Eight Southwest Airlines flight attendants have filed a proposed class action in which they allege they lost wages as a result of Boeing’s misrepresentations of the safety of its now-grounded 737 Max airplanes. The plaintiffs claim roughly 17,000 Southwest flight attendants have lost and continue to lose wages due to Boeing’s apparent concealment of the design and safety defects that forced the grounding of all 737 Max aircraft more than a year ago.
According to the lawsuit, airlines who bought planes from Boeing and their employees reasonably relied on the defendant’s representations with regard to the safety of the 737 Max jet and expanded and trained their workforces accordingly. After the October 2018 crash of Lion Air Flight 610 and March 2019 crash of Ethiopian Airlines Flight 302, however, the Federal Aviation Administration grounded all 737 Max planes, leaving Southwest Flight attendants with thousands fewer flights to work on than anticipated, the suit says.
Southwest flight attendants get paid per flight, the lawsuit explains, a fact the plaintiffs stress Boeing was well aware of due to its longstanding position in the industry and role as Southwest’s sole aircraft supplier. Airlines make staffing decisions based on the number of flights they can offer, which the suit says is directly tied to the number of safe aircraft a company has or is expected to have. As the lawsuit tells it, Boeing took advantage of its relationship with Southwest in an effort to fill orders for hundreds of 737 Max aircraft to be delivered in the future.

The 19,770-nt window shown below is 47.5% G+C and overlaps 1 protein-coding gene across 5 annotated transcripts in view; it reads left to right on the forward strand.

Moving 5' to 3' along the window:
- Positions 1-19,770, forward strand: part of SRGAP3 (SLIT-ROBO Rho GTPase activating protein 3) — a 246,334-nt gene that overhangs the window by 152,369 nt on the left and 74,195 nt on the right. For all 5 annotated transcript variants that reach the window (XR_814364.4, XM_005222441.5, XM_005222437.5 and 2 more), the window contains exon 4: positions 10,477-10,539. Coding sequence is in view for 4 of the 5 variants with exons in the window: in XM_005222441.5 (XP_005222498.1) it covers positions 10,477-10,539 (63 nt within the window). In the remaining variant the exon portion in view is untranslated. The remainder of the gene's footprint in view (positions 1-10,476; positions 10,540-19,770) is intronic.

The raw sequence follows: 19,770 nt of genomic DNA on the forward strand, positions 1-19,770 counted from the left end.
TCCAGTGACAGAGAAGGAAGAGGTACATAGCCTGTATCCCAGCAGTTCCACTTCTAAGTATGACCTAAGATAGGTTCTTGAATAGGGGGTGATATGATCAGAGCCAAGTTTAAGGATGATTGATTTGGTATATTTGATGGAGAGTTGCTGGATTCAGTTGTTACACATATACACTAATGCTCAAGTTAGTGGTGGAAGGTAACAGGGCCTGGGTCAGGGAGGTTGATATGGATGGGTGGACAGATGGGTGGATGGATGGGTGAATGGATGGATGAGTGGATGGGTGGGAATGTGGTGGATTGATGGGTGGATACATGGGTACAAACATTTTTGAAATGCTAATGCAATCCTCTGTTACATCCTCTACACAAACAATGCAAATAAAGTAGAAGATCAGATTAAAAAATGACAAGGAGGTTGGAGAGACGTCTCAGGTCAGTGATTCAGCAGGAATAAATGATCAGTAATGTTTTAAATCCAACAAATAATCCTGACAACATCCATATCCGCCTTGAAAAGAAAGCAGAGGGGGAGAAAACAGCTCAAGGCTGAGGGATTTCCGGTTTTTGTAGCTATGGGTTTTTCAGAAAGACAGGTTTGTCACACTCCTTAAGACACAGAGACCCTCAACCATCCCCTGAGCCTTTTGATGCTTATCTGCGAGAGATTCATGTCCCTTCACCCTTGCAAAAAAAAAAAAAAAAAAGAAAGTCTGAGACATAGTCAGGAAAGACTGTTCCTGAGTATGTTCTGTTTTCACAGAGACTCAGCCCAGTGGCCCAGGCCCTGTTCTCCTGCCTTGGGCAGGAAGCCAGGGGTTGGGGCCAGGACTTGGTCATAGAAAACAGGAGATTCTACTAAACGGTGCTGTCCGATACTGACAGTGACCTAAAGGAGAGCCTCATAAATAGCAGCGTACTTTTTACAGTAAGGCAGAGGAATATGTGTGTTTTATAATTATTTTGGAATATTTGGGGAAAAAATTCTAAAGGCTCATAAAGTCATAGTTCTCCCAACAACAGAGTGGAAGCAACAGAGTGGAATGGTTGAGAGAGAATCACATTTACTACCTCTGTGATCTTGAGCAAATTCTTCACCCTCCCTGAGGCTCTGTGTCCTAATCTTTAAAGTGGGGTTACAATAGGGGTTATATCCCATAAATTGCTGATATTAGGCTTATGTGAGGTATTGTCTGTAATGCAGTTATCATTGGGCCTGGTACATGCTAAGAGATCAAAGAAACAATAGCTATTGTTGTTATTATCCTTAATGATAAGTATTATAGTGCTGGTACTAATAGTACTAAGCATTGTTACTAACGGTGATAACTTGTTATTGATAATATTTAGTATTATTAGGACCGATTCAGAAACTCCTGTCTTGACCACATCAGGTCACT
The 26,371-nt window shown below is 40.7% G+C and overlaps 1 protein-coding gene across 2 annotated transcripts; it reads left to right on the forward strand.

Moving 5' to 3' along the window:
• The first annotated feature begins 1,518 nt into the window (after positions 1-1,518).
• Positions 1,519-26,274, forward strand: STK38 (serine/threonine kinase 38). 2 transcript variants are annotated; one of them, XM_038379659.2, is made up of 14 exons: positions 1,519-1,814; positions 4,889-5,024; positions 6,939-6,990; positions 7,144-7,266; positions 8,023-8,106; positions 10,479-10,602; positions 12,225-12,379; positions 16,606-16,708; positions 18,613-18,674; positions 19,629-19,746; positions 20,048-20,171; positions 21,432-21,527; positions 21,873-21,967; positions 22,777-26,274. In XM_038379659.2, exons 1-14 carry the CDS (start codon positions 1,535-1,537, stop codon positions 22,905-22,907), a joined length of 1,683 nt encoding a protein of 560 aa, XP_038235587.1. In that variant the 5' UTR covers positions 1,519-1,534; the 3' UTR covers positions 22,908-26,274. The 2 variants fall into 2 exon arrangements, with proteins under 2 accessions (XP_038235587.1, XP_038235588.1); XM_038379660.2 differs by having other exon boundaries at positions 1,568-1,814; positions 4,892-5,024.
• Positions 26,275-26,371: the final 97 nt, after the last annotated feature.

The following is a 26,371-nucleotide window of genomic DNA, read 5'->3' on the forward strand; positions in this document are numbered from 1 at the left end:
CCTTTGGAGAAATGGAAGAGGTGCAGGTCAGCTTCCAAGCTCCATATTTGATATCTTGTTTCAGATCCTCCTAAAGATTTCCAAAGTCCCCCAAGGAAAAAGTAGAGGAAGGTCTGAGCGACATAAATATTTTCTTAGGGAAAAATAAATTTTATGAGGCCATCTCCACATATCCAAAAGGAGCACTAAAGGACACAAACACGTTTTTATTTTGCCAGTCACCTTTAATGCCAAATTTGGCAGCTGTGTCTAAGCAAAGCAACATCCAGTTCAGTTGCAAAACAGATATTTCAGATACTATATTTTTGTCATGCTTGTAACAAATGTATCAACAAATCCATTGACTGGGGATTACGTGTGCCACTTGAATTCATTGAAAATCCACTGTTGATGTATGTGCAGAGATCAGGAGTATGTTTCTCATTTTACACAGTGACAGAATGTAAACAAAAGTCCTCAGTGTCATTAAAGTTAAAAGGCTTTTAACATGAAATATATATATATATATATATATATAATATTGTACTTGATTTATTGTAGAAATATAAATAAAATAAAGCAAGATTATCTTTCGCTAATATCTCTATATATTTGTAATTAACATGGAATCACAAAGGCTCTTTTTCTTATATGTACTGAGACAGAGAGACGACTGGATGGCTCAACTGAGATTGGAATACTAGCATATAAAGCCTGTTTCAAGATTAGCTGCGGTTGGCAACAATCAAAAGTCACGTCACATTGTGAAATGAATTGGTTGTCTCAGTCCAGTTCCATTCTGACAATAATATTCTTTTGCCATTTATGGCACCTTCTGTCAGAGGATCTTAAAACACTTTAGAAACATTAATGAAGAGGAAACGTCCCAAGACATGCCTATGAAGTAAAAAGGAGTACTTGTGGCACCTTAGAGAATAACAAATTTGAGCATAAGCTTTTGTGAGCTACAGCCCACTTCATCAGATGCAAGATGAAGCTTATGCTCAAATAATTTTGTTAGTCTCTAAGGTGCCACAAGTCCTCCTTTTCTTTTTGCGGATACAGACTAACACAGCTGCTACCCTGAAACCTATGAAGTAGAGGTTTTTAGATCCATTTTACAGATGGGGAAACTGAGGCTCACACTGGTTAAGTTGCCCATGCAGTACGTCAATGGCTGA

According to the lawsuit, Southwest was the largest 737 Max operator, with 34 jets scheduled for flight and another 20 aircraft set to be delivered and incorporated into the flight schedule by the end of 2019. The grounding of the 737 Max resulted in thousands of flight cancellations, thereby limiting Southwest flight attendants’ ability to earn income, the lawsuit alleges.
Compounding matters was that Southwest allegedly brought on and trained “a significant number” of extra flight attendants to work on the 20 new 737 Max jets set to be delivered over the next several years. The suit claims the grounding of the planes caused both veteran and new Southwest flight attendants to lose even more income due to the discrepancy between the number of available aircraft and the higher number of flight attendants.
“Boeing is liable to [Southwest flight attendants] for the damages they have sustained, and continue to sustain, as the direct and proximate result of Boeing’s defective design of the 737 Max and Boeing’s omissions and false representations concerning the 737 Max to Stakeholders and the public,” the plaintiffs claim.
The Southwest flight attendants’ class action echoes a complaint filed last July by pilots who similarly alleged their livelihoods were affected by Boeing’s cover-up of the 737 Max jet’s design flaws. ClassAction.org’s coverage of additional lawsuits filed in the wake of the Lion Air and Ethiopian Airlines crashes and the 737 Max jet’s indefinite grounding can be found here.